Hopefully the farrier caught it in the early stages as this stuff can go thru the hoof like wildfire as you already know because you have been Googling

Walkinthewalk, thank you for your response! White Lightning was knocking around in my memory as something hard core to use when there's Fungus Among Us. After Googling, the White Line diagnosis has me alarmed. I was not sure if I should then also alarm my friend rather than calmly suggesting (no rush!) vet calling. But hearing from you...I am thinking I will encourage her to ring the vet, STAT. It's worth the week-day fee for the vet come out and confirm it is indeed White Line.

My friend comes to the barn regularly, but so do I, and often on different days. So I'd be glad to help make sure Sera gets what she needs!

Thanks again!
     
    01-24-2013, 01:31 PM
  #4
Yearling
Was the wall removed from the area? In most cases, it needs to be.

Sav a hoof works pretty well with less hassle.

Sav-A-Hoof Liquid
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    01-24-2013, 04:38 PM
  #5
Foal
I've heard really good things about Clean Traxx and White Lightening. It's an easy and aggressive treatment that is fairly inexpensive and you should be able to get it at your local feed/supply store. If they don't have it, they should be able to order it for you quickly. Clean Traxx needs to be kept in the fridge until used - but definitely don't wait. Your friend needs to nip this in the butt ASAP!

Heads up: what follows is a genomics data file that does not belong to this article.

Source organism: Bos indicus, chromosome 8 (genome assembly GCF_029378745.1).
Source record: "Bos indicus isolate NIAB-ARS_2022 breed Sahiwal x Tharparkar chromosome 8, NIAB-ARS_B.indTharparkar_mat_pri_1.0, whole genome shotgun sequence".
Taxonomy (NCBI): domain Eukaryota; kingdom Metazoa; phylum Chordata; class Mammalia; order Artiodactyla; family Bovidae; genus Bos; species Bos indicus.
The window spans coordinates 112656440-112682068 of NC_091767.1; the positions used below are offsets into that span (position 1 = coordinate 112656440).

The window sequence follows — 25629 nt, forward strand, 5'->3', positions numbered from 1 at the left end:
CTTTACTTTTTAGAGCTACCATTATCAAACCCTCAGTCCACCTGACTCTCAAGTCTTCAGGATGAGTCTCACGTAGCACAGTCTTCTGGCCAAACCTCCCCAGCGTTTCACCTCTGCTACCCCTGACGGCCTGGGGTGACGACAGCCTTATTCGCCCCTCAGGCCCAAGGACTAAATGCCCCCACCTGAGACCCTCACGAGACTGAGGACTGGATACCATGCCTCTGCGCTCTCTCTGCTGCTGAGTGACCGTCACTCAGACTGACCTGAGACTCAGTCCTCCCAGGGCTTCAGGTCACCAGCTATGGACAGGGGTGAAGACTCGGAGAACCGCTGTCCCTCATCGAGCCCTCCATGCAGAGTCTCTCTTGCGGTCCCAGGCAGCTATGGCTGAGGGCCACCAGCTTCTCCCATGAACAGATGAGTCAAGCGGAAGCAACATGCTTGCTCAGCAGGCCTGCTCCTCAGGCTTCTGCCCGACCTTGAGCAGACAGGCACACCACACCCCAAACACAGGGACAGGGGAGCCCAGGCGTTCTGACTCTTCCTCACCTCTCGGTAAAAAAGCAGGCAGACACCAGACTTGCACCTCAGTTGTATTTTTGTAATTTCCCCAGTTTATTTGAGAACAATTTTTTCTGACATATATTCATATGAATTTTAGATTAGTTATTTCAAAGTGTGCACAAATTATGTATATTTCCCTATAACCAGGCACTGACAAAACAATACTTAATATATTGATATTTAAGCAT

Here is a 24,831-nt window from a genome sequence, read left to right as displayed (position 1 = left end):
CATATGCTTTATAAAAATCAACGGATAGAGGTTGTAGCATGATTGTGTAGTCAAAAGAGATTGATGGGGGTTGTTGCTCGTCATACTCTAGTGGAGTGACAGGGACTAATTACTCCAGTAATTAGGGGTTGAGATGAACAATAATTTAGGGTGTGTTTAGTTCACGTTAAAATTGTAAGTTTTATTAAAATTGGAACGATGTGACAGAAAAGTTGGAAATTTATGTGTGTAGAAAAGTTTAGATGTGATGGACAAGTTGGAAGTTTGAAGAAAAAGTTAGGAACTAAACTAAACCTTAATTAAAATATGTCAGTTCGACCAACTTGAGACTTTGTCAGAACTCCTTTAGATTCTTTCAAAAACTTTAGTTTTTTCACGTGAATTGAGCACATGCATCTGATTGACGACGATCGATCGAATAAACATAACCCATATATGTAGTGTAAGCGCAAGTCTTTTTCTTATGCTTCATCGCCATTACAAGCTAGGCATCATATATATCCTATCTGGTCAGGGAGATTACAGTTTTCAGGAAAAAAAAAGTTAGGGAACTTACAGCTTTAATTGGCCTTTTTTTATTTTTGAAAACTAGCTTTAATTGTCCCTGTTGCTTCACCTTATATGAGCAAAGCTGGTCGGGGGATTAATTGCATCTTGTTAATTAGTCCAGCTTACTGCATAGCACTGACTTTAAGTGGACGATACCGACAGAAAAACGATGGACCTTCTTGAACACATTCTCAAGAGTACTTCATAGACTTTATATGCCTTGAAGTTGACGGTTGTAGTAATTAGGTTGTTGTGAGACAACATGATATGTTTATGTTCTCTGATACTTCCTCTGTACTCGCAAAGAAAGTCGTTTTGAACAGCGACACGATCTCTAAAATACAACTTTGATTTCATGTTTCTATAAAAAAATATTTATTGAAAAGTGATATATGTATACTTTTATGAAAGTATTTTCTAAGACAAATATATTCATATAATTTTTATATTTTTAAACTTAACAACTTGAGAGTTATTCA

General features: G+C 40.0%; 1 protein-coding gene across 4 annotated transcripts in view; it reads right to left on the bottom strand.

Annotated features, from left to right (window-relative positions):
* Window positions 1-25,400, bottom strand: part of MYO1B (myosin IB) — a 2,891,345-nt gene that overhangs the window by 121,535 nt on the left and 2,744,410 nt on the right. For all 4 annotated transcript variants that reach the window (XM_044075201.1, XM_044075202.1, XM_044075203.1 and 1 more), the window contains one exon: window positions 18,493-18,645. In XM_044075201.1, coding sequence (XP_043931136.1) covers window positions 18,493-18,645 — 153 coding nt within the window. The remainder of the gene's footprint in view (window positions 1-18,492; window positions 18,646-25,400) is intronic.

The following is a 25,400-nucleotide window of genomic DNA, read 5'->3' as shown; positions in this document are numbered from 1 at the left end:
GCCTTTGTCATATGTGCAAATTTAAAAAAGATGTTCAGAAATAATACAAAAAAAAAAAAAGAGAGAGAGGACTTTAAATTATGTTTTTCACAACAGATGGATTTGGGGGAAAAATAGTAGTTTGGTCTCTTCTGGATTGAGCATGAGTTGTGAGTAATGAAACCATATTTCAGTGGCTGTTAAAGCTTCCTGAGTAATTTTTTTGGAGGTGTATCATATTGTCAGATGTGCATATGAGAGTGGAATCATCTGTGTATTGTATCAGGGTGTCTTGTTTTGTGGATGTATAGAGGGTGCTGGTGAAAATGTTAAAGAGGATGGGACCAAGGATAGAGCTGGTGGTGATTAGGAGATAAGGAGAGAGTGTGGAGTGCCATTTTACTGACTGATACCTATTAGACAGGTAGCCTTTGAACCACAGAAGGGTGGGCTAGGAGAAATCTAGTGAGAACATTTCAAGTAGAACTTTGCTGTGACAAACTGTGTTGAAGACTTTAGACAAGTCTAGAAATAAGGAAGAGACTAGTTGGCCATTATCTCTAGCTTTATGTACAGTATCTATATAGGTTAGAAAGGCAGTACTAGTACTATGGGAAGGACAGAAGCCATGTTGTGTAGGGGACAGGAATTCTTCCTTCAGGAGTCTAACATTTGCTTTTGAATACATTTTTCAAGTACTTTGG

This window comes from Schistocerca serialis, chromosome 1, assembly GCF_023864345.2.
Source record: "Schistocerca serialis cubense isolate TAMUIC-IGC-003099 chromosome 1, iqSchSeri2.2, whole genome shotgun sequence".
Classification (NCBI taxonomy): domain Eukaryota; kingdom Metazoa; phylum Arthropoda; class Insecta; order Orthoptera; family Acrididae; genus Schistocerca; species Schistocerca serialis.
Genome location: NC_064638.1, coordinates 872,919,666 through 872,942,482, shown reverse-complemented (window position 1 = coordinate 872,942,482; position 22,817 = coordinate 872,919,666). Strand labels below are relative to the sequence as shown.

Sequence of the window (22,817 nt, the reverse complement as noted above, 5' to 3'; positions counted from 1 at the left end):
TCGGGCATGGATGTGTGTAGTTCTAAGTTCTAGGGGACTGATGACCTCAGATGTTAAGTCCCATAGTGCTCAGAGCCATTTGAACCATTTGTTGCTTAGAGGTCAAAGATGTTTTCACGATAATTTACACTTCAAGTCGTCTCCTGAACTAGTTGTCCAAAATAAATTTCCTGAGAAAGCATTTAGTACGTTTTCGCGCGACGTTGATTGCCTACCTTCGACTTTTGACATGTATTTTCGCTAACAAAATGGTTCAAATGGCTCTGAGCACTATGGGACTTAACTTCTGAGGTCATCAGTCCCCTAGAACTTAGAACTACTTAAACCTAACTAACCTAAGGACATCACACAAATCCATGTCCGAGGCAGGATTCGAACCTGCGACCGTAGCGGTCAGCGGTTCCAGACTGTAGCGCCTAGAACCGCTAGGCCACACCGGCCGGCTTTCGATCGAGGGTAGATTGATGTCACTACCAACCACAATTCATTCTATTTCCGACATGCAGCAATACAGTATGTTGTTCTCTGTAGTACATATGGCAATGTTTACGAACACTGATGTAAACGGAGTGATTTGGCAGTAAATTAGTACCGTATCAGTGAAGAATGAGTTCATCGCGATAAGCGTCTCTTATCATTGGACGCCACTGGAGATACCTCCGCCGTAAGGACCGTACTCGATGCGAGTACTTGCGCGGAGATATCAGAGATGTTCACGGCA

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    01-24-2013, 05:56 PM
  #6
Foal
Thanks everyone! I so appreciate all your advice. I've emailed my friend about White Lightning, Clean Traxx and Sav A Hoof, along with calling her vet! Thanks again!
     
    01-25-2013, 05:23 AM
  #7
Trained
Hi,

I don't believe a vet is a necessity, unless - god forbid - it has progressed to infection of P3, lateral cartilages or such, or it is so deep and broad that it needs major resection. You're correct that it's like thrush, just that it affects unhealthy wall material where thrush affects unhealthy frogs. It is a name for opportunistic infection & can be fungal or bacterial.

As Trinity said, it is usually necessary to cut away infected wall material(resecting), unless it's obviously shallow/superficial, so hopefully the farrier already did that when he 'diagnosed' it. He should have also advised your friend about follow up treatment to kill any remaining infection.

Being 'opportunistic' meaning it only infects already compromised capsules, along with the 'first aid', overall hoof health, mechanics, diet & environment need to be addressed too.
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    01-25-2013, 11:11 AM
  #8
Foal
Quote:
Originally Posted by loosie    
Hi,

I don't believe a vet is a necessity, unless - god forbid - it has progressed to infection of P3, lateral cartilages or such, or it is so deep and broad that it needs major resection. You're correct that it's like thrush, just that it affects unhealthy wall material where thrush affects unhealthy frogs. It is a name for opportunistic infection & can be fungal or bacterial.